ISRO’s clock to prop up India’s own GPS


  • Time is running out for the seven-satellite Indian Regional Navigation Satellite System (IRNSS), also known as NavIC (Navigation in Indian Constellation).
  • NavIC, whose seventh satellite was launched in April 2016, was expected to provide India a satellite-based navigation system independent of the U.S.-controlled GPS (Global Positioning System).
  • But India’s own ‘regional GPS’ is yet to become officially operational owing to repeated failures of the atomic clocks on the satellites.

Facts for Prelims:

  • NavIC is meant to give Indian civil and military users reliable location and time information, for which the performance of the atomic clocks is critical.
  • The rubidium atomic clocks from Europe started failing on the first navigation satellite, IRNSS-1A, around 2016, soon after ISRO put the last and seventh satellite in orbit.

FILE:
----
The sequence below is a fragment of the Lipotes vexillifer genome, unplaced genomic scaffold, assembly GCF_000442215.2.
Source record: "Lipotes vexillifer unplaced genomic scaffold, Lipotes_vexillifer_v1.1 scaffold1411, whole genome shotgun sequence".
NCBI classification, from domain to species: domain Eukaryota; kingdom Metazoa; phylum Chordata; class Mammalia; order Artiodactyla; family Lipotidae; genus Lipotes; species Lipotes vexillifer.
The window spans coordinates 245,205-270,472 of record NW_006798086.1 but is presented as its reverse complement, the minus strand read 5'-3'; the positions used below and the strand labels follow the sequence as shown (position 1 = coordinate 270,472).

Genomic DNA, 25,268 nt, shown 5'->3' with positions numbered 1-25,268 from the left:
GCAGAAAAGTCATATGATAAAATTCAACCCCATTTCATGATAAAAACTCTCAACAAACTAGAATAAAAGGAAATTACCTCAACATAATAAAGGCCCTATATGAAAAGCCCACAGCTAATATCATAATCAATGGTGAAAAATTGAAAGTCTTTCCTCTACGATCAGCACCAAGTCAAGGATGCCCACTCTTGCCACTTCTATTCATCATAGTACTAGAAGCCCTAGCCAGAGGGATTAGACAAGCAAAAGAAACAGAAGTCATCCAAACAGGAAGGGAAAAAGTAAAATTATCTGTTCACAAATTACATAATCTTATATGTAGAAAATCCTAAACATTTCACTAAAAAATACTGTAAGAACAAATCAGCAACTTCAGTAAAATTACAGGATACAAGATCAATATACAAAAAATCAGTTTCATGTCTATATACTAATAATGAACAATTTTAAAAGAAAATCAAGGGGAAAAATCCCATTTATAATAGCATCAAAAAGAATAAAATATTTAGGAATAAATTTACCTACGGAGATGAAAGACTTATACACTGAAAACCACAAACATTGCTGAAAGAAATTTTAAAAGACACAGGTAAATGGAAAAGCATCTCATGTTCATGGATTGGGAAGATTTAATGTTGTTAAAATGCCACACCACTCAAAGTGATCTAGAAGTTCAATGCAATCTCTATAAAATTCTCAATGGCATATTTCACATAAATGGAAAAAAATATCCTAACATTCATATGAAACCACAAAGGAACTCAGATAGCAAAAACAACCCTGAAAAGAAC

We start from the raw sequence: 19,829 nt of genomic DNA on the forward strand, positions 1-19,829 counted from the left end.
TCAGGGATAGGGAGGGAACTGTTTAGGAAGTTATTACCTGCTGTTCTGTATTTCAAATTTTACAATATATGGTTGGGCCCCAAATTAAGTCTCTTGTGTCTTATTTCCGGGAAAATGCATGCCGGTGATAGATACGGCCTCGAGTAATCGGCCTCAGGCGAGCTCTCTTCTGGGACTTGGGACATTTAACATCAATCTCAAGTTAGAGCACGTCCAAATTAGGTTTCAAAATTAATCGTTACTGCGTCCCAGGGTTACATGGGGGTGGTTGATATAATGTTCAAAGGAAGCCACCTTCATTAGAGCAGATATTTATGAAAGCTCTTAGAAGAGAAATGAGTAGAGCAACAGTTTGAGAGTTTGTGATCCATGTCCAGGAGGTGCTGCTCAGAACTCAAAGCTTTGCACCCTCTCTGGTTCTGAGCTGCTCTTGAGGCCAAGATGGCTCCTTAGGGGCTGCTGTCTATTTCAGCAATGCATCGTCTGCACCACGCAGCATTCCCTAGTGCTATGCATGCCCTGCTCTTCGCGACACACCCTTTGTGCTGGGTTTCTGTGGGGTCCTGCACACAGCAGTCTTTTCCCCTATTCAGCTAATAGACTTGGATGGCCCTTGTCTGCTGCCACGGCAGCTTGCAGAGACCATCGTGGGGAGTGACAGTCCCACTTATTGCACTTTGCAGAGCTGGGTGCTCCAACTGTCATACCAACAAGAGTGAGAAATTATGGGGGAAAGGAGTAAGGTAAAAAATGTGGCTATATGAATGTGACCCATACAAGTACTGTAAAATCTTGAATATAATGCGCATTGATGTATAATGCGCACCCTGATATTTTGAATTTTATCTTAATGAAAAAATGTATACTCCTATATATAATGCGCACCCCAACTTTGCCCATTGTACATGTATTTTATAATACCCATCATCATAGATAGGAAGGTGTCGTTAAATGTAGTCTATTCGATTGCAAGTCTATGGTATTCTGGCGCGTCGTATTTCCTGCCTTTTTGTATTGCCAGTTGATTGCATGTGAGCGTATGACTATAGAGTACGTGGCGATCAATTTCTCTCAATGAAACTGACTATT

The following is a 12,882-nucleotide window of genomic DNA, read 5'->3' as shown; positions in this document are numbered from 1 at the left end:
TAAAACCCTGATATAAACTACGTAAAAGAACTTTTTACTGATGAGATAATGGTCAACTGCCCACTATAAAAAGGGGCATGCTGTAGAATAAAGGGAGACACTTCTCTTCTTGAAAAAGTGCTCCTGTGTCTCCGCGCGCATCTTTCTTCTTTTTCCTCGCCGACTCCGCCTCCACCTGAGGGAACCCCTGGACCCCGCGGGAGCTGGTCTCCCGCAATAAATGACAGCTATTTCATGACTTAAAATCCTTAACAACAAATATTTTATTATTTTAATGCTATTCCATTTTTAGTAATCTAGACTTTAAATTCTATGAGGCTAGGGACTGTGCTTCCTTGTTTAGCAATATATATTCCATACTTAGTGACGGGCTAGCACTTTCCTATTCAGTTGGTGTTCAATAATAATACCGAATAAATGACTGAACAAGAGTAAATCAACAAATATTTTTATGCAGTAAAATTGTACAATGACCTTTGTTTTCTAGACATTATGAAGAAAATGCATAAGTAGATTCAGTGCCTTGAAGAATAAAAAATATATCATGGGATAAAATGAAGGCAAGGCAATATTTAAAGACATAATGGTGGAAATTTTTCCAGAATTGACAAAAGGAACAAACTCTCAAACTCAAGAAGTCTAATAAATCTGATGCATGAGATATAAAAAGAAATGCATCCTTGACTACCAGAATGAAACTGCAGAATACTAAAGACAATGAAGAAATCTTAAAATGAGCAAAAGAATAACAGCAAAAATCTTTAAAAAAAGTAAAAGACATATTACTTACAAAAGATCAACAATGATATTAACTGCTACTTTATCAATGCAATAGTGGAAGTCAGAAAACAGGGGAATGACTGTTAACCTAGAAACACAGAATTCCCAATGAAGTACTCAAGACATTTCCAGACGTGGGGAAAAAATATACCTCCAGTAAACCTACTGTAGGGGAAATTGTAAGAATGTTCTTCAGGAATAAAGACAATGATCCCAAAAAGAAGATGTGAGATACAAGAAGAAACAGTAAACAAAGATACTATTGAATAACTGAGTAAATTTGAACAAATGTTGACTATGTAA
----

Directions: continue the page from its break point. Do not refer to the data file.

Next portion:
• Until a few months ago, three more satellites were said to have suffered “one or two dysfunctional clocks” each, while two satellites did not have any problematic clocks.
  • Each satellite carries three atomic clocks, including a standby.
  • ISRO is concerned that if more clocks fail, it may render the ₹1,400-crore fleet a dud in space. NavIC, which will be controlled solely by India, unlike the American GPS or Russian Glonass navigation systems, will be useful as navigation aids for the armed forces.